Research Group
in Analytic Philosophy

Effort awareness, effort control, and the evolution of flexible skill

    Wayne Christensen (Warwick)

Date: 21 October 2020

Time: 15:00

Place: Online

Abstract

I examine recent theories of physical and mental effort in individual and joint action, and argue that effort awareness and control are likely to be more complex than these theories have so far recognised. ‘Cost-benefit’ theories of mental effort, which see subjective effort as tracking opportunity cost of some some kind, have gained popularity at the expense of an older energy-based theory, which claimed that mental effort tracks the depletion of blood glucose. However, cost-benefit theories fail to capture central features of sense of effort and effort control; in particular, regulation of the intensity of effort. A revised energy theory provides a more plausible basis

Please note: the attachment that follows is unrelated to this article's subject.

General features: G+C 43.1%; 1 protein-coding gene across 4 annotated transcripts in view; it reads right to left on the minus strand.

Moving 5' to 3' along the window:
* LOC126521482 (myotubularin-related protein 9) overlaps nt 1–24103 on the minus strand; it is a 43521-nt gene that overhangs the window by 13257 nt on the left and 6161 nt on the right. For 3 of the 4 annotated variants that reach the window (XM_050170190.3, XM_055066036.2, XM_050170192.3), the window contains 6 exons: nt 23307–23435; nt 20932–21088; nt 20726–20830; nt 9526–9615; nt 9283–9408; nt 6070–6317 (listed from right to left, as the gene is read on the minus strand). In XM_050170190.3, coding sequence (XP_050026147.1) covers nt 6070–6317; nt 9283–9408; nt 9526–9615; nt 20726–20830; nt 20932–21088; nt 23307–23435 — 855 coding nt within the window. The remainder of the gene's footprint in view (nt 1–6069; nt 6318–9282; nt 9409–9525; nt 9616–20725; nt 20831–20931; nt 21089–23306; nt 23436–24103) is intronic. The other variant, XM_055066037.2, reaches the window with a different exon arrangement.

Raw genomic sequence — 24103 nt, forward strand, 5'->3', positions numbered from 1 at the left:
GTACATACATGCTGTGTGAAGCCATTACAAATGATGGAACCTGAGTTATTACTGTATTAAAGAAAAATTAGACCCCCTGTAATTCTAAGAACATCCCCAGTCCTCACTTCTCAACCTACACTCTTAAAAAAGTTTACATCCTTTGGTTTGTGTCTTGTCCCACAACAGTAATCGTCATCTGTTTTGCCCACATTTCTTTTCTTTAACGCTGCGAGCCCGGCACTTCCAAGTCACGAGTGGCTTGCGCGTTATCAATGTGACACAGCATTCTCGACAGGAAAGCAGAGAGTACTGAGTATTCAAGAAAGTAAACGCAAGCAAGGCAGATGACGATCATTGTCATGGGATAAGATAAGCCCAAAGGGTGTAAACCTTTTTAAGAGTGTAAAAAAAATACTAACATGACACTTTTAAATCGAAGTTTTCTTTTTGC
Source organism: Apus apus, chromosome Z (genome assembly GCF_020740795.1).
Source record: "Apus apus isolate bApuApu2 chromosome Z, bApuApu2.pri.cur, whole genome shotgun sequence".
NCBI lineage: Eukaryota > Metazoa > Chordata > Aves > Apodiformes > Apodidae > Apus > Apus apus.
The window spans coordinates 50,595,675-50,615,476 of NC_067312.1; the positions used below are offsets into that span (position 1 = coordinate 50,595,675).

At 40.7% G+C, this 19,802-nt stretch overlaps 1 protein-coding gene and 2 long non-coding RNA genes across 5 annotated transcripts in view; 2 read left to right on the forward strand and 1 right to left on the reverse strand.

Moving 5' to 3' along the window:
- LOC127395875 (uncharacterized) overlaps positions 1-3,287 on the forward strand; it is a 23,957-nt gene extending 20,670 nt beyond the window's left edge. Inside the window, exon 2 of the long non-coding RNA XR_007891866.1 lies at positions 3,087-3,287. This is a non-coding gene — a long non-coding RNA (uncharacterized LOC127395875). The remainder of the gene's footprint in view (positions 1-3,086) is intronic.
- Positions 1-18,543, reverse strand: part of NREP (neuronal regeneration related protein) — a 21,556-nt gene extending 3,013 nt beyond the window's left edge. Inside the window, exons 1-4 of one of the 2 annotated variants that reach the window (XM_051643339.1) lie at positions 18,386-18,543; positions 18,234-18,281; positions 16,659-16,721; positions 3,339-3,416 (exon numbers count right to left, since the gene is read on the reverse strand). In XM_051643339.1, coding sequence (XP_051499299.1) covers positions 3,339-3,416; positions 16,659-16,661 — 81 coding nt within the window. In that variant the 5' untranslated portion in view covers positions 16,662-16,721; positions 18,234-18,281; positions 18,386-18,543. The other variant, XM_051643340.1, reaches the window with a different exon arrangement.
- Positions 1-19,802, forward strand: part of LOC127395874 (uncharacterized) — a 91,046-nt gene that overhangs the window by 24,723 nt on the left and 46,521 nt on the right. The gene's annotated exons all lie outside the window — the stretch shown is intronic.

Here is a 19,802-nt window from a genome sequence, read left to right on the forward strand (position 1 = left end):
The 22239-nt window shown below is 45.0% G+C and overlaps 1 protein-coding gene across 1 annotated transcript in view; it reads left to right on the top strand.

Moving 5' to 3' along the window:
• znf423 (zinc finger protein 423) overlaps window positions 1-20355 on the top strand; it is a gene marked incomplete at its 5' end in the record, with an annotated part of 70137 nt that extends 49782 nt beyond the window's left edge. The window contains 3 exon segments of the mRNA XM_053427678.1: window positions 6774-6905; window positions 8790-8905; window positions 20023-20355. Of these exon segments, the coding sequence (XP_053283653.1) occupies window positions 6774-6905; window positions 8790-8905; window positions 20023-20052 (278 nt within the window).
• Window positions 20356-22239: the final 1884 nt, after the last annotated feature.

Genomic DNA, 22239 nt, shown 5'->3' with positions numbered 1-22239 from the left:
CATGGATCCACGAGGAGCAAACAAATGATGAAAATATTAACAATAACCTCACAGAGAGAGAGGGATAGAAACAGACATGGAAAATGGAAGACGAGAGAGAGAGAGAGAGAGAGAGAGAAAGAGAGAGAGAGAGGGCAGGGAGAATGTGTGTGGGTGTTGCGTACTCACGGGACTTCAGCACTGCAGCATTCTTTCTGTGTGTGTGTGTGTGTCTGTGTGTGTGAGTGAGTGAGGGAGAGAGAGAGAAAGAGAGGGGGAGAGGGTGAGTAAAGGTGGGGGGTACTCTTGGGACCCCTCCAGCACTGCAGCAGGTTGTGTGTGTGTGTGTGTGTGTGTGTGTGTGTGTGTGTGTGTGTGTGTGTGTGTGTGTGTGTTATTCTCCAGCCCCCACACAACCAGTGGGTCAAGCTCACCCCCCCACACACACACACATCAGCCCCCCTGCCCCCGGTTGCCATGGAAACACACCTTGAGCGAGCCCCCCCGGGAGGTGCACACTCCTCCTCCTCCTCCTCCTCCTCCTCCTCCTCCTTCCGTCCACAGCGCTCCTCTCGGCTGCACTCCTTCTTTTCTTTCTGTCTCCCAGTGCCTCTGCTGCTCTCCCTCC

for a core theory of mental effort, and offers the potential for an integrated account of mental and physical effort. Nevertheless, a core energy-based theory must be extended to capture the complexity of effort allocation problems, and I explore some of this richness. I make a case that the extreme flexibility of human skill learning hinges on the sophistication of these effort allocation abilities. I extend this picture by briefly considering the evolution of human cooperation. Fitness interdependence theory suggests that cooperation has been strongly favoured in human evolution, however it is plausible that there was selection for a high degree of discrimination about how to cooperate. Effort awareness and control may have played a critical role in supporting such selectivity in cooperation.